From this week's edition of Golf World Monday:
Clearly, I was wrong about Luke Donald. Opining in Golf World's Jan. 17 issue on the 11 players with the best shot of reaching No. 1 in the world, I made a point of dismissing the 33-year-old Englishman, ranked ninth in the time, while giving a nod to lower ranked names like Els, McIlroy, Johnson and Poulter.
My reasons: Donald is relatively short and crooked with the driver, and since 2002 had only five victories on the PGA and European tours combined.
(Photo by Ross Kinnaird/Getty Images)
Well, Donald still hasn't made it to No. 1 (by the barest of margins), but this year, he has been the best player in the world. With seven straight top 10s on the PGA Tour, including the WGC-Accenture title and T-4s at the Masters and the Players, no one has been more consistent. His driving has improved and his iron game remained stalwart, but where Donald has separated himself from his peers is with his wedges and putter.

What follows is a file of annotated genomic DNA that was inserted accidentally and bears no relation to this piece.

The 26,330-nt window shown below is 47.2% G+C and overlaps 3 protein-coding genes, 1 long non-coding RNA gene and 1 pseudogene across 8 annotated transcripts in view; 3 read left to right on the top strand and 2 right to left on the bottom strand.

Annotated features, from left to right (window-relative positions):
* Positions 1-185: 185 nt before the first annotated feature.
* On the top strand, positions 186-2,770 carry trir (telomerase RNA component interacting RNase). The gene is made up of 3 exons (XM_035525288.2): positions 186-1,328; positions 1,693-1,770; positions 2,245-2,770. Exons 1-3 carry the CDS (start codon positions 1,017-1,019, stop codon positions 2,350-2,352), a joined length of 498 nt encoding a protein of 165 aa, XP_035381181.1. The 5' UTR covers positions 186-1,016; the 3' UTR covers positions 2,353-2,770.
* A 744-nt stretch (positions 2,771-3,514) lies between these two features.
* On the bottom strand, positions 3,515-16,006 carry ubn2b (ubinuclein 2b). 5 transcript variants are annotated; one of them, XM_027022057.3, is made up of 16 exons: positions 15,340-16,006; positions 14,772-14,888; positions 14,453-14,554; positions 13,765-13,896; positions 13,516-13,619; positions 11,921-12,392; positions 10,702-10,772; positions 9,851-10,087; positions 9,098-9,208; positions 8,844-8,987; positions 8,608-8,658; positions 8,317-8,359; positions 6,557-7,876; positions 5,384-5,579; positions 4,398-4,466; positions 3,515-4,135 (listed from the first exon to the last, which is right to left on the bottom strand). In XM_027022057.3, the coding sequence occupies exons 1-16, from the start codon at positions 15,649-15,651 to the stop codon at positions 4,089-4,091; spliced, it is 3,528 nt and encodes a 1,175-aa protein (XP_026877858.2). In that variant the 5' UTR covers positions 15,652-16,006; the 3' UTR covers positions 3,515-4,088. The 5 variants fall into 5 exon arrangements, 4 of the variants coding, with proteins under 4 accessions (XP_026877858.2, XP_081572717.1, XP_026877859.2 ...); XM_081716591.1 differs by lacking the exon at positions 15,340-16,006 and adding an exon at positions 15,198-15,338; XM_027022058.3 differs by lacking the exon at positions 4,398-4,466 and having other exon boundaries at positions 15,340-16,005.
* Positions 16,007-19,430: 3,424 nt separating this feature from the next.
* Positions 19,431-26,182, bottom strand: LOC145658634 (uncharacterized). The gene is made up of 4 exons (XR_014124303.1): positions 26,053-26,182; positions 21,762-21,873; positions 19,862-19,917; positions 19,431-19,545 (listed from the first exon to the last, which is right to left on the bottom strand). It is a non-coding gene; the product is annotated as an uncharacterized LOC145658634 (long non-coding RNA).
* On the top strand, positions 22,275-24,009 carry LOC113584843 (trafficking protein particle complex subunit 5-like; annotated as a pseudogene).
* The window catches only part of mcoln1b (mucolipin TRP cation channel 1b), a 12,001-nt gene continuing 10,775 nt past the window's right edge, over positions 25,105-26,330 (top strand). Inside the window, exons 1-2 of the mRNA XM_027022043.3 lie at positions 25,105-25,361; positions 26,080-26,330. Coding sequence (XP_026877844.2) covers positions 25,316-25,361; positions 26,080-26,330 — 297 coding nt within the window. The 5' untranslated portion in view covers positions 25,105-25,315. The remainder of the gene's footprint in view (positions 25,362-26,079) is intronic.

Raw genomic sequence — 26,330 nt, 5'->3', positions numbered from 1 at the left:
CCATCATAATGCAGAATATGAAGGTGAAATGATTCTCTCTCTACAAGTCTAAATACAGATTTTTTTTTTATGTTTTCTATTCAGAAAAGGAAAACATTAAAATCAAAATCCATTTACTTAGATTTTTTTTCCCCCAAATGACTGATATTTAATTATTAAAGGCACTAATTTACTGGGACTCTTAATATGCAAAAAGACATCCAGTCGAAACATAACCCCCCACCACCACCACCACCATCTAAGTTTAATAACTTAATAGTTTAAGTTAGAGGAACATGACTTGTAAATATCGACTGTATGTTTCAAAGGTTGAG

Perhaps most important, his work with performance coach Dave Alred, who comes from the world of English rugby, has made him tougher. Always mild-mannered, the 5-9, 160-pound Donald now carries himself with something approaching a cocky smirk.
Even in losing in sudden death at Hilton Head and falling to Ian Poulter in Sunday's Volvo Match Play final (when winning either would have made him No. 1), he's gotten past the disappointment by staying focused on improvement. If he keeps that up, No. 1 will be a byproduct.